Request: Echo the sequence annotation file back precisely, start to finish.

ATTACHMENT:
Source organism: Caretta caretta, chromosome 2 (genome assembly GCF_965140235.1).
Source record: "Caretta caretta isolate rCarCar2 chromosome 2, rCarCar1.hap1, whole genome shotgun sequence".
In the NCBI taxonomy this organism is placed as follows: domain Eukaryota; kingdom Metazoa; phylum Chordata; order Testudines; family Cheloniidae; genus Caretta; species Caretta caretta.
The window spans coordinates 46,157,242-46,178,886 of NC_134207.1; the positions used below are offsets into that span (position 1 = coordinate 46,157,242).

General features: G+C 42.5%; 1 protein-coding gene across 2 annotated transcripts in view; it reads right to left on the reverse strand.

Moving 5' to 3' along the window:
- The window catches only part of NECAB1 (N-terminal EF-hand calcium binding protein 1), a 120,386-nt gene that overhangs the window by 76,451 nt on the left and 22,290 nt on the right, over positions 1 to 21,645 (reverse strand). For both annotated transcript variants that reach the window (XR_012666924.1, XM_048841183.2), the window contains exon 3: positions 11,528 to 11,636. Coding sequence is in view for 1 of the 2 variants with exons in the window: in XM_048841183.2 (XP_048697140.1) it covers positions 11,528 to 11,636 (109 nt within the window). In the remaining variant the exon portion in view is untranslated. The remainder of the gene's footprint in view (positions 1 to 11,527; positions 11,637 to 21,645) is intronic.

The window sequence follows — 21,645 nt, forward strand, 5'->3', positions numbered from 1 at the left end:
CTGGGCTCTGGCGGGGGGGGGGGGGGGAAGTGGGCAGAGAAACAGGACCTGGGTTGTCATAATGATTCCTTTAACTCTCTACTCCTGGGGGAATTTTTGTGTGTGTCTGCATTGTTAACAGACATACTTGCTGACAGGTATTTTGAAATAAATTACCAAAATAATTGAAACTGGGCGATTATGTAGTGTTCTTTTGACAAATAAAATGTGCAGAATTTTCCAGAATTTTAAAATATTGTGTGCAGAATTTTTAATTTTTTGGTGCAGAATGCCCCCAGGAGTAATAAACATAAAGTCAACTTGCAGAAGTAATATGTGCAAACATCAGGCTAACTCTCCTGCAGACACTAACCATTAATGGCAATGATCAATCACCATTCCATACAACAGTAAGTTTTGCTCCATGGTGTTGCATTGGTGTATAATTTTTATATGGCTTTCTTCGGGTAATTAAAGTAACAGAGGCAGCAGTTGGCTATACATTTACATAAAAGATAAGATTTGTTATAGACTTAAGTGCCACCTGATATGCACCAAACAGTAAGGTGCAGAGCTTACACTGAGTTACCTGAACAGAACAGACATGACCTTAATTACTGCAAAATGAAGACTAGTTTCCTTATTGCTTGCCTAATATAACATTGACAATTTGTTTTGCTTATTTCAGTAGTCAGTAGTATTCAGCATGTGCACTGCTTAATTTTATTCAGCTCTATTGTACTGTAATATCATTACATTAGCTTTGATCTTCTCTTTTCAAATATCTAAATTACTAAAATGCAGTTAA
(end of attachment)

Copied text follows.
Source organism: Caretta caretta, chromosome 2 (genome assembly GCF_965140235.1).
Source record: "Caretta caretta isolate rCarCar2 chromosome 2, rCarCar1.hap1, whole genome shotgun sequence".
In the NCBI taxonomy this organism is placed as follows: domain Eukaryota; kingdom Metazoa; phylum Chordata; order Testudines; family Cheloniidae; genus Caretta; species Caretta caretta.
The window spans coordinates 46,157,242-46,178,886 of NC_134207.1; the positions used below are offsets into that span (position 1 = coordinate 46,157,242).

General features: G+C 42.5%; 1 protein-coding gene across 2 annotated transcripts in view; it reads right to left on the reverse strand.

Moving 5' to 3' along the window:
- The window catches only part of NECAB1 (N-terminal EF-hand calcium binding protein 1), a 120,386-nt gene that overhangs the window by 76,451 nt on the left and 22,290 nt on the right, over positions 1 to 21,645 (reverse strand). For both annotated transcript variants that reach the window (XR_012666924.1, XM_048841183.2), the window contains exon 3: positions 11,528 to 11,636. Coding sequence is in view for 1 of the 2 variants with exons in the window: in XM_048841183.2 (XP_048697140.1) it covers positions 11,528 to 11,636 (109 nt within the window). In the remaining variant the exon portion in view is untranslated. The remainder of the gene's footprint in view (positions 1 to 11,527; positions 11,637 to 21,645) is intronic.

The window sequence follows — 21,645 nt, forward strand, 5'->3', positions numbered from 1 at the left end:
CTGGGCTCTGGCGGGGGGGGGGGGGGGAAGTGGGCAGAGAAACAGGACCTGGGTTGTCATAATGATTCCTTTAACTCTCTACTCCTGGGGGAATTTTTGTGTGTGTCTGCATTGTTAACAGACATACTTGCTGACAGGTATTTTGAAATAAATTACCAAAATAATTGAAACTGGGCGATTATGTAGTGTTCTTTTGACAAATAAAATGTGCAGAATTTTCCAGAATTTTAAAATATTGTGTGCAGAATTTTTAATTTTTTGGTGCAGAATGCCCCCAGGAGTAATAAACATAAAGTCAACTTGCAGAAGTAATATGTGCAAACATCAGGCTAACTCTCCTGCAGACACTAACCATTAATGGCAATGATCAATCACCATTCCATACAACAGTAAGTTTTGCTCCATGGTGTTGCATTGGTGTATAATTTTTATATGGCTTTCTTCGGGTAATTAAAGTAACAGAGGCAGCAGTTGGCTATACATTTACATAAAAGATAAGATTTGTTATAGACTTAAGTGCCACCTGATATGCACCAAACAGTAAGGTGCAGAGCTTACACTGAGTTACCTGAACAGAACAGACATGACCTTAATTACTGCAAAATGAAGACTAGTTTCCTTATTGCTTGCCTAATATAACATTGACAATTTGTTTTGCTTATTTCAGTAGTCAGTAGTATTCAGCATGTGCACTGCTTAATTTTATTCAGCTCTATTGTACTGTAATATCATTACATTAGCTTTGATCTTCTCTTTTCAAATATCTAAATTACTAAAATGCAGTTAA